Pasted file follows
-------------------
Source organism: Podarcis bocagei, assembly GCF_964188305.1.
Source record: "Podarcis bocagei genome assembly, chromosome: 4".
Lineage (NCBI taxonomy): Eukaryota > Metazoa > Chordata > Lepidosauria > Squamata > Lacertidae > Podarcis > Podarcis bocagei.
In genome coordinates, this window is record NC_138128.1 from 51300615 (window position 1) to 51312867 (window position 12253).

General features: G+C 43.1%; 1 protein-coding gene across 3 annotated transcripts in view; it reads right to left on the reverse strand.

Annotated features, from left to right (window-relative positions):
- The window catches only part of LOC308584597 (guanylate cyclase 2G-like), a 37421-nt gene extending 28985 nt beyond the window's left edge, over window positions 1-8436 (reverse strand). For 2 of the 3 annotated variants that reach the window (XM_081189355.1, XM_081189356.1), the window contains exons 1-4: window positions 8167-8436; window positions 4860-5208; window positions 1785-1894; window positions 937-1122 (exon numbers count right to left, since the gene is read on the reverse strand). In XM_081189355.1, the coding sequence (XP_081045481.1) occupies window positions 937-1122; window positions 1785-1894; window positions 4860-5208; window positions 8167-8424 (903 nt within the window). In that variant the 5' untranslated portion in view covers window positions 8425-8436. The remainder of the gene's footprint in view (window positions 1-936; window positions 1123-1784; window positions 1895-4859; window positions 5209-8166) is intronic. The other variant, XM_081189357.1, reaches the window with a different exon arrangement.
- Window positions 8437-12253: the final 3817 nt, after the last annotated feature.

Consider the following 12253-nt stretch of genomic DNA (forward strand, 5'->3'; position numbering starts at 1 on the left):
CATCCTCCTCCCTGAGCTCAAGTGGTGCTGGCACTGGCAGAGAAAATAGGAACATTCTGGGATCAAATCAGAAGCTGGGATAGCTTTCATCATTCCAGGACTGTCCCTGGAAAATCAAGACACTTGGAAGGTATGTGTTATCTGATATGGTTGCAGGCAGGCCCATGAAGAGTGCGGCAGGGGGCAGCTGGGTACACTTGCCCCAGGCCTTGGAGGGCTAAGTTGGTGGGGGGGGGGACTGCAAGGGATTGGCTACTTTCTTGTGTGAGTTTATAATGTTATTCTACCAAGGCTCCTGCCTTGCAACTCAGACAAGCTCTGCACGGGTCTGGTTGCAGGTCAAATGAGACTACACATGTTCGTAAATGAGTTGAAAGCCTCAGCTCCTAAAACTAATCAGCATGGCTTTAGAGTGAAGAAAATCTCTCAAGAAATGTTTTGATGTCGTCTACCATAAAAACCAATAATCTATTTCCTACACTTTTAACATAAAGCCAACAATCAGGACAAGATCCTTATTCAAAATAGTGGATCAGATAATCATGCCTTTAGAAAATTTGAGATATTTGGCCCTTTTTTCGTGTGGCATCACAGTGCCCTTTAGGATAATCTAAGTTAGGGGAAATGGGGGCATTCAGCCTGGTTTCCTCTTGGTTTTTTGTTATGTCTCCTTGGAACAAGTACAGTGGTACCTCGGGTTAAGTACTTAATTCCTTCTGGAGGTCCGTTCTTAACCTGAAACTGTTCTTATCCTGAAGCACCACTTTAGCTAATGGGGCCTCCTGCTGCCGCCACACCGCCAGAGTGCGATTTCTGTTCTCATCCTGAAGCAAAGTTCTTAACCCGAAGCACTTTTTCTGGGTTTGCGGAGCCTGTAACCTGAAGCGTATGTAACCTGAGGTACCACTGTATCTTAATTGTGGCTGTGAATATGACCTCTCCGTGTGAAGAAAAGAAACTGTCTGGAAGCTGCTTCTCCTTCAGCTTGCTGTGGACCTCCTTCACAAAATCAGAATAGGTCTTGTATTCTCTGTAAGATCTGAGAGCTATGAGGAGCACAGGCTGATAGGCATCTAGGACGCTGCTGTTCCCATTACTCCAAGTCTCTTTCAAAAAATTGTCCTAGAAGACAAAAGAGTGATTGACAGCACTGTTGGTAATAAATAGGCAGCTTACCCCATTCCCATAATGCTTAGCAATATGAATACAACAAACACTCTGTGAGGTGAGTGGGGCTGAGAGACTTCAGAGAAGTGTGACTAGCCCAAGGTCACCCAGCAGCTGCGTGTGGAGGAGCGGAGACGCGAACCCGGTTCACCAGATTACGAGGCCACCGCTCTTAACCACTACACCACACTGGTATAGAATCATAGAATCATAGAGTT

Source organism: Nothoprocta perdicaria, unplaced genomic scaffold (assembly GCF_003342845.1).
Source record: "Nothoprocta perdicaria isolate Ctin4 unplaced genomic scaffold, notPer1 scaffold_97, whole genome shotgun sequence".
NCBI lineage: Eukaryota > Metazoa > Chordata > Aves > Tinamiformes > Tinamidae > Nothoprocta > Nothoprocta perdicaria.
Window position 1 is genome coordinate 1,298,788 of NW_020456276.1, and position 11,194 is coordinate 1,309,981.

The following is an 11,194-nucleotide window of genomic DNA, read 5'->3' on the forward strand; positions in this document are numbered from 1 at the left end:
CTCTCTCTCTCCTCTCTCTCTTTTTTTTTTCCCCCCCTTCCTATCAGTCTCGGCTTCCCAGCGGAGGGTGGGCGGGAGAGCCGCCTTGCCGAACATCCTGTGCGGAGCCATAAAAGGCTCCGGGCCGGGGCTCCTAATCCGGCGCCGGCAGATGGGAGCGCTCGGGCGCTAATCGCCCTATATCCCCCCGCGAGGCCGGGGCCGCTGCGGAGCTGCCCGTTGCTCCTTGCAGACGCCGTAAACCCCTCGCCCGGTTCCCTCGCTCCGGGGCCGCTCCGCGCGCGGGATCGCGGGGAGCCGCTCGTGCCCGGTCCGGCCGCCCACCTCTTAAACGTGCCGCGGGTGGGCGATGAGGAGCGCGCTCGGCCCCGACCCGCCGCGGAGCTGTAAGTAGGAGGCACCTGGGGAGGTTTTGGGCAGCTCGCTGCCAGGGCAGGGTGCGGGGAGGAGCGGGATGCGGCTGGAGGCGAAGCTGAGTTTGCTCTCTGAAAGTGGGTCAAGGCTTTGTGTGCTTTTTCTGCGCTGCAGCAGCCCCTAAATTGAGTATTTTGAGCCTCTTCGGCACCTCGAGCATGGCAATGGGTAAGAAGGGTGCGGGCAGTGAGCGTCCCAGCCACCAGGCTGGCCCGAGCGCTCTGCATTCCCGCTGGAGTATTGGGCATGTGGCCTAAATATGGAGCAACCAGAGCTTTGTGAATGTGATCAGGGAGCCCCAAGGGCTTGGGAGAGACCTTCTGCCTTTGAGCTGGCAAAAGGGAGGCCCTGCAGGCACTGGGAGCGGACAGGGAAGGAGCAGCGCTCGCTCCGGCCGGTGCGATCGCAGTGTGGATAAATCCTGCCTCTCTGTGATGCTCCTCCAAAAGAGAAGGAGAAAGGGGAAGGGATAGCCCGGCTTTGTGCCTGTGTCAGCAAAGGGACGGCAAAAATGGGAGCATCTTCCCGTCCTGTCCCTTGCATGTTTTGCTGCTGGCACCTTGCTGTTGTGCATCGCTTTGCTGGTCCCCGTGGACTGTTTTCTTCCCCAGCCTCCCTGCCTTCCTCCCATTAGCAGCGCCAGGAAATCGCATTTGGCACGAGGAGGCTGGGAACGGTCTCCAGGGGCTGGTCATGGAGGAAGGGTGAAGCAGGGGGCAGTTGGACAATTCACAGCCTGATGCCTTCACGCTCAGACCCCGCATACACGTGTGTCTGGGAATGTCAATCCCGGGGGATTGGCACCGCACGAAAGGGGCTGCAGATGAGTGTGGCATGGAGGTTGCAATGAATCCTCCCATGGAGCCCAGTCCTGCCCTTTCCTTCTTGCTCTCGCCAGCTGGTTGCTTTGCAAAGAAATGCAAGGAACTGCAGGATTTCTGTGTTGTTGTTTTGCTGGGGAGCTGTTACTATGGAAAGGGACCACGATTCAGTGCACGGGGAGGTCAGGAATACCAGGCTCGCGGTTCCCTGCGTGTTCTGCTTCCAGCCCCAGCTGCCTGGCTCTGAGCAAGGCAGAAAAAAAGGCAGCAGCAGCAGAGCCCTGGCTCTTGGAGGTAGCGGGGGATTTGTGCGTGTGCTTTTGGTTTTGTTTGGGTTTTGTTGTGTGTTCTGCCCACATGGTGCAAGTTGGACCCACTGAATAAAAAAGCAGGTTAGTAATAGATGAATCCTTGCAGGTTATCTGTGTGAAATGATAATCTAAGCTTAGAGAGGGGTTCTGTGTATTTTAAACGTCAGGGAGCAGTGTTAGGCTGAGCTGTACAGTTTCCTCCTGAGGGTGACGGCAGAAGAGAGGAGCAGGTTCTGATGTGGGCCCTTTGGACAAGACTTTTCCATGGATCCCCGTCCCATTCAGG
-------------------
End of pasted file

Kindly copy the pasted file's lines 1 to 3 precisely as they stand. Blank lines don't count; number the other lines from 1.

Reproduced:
Source organism: Podarcis bocagei, assembly GCF_964188305.1.
Source record: "Podarcis bocagei genome assembly, chromosome: 4".
Lineage (NCBI taxonomy): Eukaryota > Metazoa > Chordata > Lepidosauria > Squamata > Lacertidae > Podarcis > Podarcis bocagei.